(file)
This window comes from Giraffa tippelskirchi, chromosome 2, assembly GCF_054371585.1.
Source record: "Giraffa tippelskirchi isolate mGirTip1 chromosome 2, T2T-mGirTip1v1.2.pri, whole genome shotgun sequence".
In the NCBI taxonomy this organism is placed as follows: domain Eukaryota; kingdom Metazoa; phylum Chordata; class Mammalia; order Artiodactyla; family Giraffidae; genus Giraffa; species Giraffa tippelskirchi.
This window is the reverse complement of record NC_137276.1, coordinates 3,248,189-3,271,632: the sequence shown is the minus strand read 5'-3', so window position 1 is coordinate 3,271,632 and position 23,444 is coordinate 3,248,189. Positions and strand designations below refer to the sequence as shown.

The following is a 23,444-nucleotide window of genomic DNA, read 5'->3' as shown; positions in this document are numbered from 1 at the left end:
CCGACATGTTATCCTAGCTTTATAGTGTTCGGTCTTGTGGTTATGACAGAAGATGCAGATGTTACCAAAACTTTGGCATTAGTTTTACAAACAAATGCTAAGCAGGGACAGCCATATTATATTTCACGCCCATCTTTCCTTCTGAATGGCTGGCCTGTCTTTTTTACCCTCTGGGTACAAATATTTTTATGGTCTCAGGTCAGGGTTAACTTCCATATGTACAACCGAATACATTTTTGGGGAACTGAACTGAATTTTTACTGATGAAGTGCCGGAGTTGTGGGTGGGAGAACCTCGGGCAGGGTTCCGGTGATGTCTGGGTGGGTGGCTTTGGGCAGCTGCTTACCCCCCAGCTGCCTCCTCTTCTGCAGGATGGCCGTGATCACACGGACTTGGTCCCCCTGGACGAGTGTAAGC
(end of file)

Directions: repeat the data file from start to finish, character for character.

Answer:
This window comes from Giraffa tippelskirchi, chromosome 2, assembly GCF_054371585.1.
Source record: "Giraffa tippelskirchi isolate mGirTip1 chromosome 2, T2T-mGirTip1v1.2.pri, whole genome shotgun sequence".
In the NCBI taxonomy this organism is placed as follows: domain Eukaryota; kingdom Metazoa; phylum Chordata; class Mammalia; order Artiodactyla; family Giraffidae; genus Giraffa; species Giraffa tippelskirchi.
This window is the reverse complement of record NC_137276.1, coordinates 3,248,189-3,271,632: the sequence shown is the minus strand read 5'-3', so window position 1 is coordinate 3,271,632 and position 23,444 is coordinate 3,248,189. Positions and strand designations below refer to the sequence as shown.

The following is a 23,444-nucleotide window of genomic DNA, read 5'->3' as shown; positions in this document are numbered from 1 at the left end:
CCGACATGTTATCCTAGCTTTATAGTGTTCGGTCTTGTGGTTATGACAGAAGATGCAGATGTTACCAAAACTTTGGCATTAGTTTTACAAACAAATGCTAAGCAGGGACAGCCATATTATATTTCACGCCCATCTTTCCTTCTGAATGGCTGGCCTGTCTTTTTTACCCTCTGGGTACAAATATTTTTATGGTCTCAGGTCAGGGTTAACTTCCATATGTACAACCGAATACATTTTTGGGGAACTGAACTGAATTTTTACTGATGAAGTGCCGGAGTTGTGGGTGGGAGAACCTCGGGCAGGGTTCCGGTGATGTCTGGGTGGGTGGCTTTGGGCAGCTGCTTACCCCCCAGCTGCCTCCTCTTCTGCAGGATGGCCGTGATCACACGGACTTGGTCCCCCTGGACGAGTGTAAGC